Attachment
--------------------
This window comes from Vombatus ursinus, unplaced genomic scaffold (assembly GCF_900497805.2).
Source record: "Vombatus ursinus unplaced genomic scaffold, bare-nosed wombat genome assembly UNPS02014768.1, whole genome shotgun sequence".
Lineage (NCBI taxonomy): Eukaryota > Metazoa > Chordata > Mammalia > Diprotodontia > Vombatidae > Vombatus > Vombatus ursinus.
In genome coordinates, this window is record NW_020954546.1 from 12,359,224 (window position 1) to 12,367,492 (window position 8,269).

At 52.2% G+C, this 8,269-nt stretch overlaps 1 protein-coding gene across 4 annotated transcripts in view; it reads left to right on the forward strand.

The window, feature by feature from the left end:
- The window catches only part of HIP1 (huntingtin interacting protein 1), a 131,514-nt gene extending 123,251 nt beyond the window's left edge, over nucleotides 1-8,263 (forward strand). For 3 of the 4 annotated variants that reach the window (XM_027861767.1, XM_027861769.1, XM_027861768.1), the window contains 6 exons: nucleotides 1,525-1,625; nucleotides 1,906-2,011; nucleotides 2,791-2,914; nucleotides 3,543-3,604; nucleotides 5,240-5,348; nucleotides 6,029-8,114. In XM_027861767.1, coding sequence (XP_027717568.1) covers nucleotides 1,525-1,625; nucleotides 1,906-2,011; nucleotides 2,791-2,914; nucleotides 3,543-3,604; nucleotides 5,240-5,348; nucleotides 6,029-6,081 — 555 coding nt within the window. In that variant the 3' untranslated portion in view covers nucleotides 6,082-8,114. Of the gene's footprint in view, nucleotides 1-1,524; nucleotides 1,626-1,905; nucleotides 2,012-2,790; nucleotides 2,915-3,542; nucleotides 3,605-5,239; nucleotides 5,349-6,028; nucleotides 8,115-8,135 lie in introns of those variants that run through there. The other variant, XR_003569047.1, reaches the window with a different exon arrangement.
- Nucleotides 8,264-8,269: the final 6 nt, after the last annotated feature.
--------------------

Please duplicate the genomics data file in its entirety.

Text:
This window comes from Vombatus ursinus, unplaced genomic scaffold (assembly GCF_900497805.2).
Source record: "Vombatus ursinus unplaced genomic scaffold, bare-nosed wombat genome assembly UNPS02014768.1, whole genome shotgun sequence".
Lineage (NCBI taxonomy): Eukaryota > Metazoa > Chordata > Mammalia > Diprotodontia > Vombatidae > Vombatus > Vombatus ursinus.
In genome coordinates, this window is record NW_020954546.1 from 12,359,224 (window position 1) to 12,367,492 (window position 8,269).

At 52.2% G+C, this 8,269-nt stretch overlaps 1 protein-coding gene across 4 annotated transcripts in view; it reads left to right on the forward strand.

The window, feature by feature from the left end:
- The window catches only part of HIP1 (huntingtin interacting protein 1), a 131,514-nt gene extending 123,251 nt beyond the window's left edge, over nucleotides 1-8,263 (forward strand). For 3 of the 4 annotated variants that reach the window (XM_027861767.1, XM_027861769.1, XM_027861768.1), the window contains 6 exons: nucleotides 1,525-1,625; nucleotides 1,906-2,011; nucleotides 2,791-2,914; nucleotides 3,543-3,604; nucleotides 5,240-5,348; nucleotides 6,029-8,114. In XM_027861767.1, coding sequence (XP_027717568.1) covers nucleotides 1,525-1,625; nucleotides 1,906-2,011; nucleotides 2,791-2,914; nucleotides 3,543-3,604; nucleotides 5,240-5,348; nucleotides 6,029-6,081 — 555 coding nt within the window. In that variant the 3' untranslated portion in view covers nucleotides 6,082-8,114. Of the gene's footprint in view, nucleotides 1-1,524; nucleotides 1,626-1,905; nucleotides 2,012-2,790; nucleotides 2,915-3,542; nucleotides 3,605-5,239; nucleotides 5,349-6,028; nucleotides 8,115-8,135 lie in introns of those variants that run through there. The other variant, XR_003569047.1, reaches the window with a different exon arrangement.
- Nucleotides 8,264-8,269: the final 6 nt, after the last annotated feature.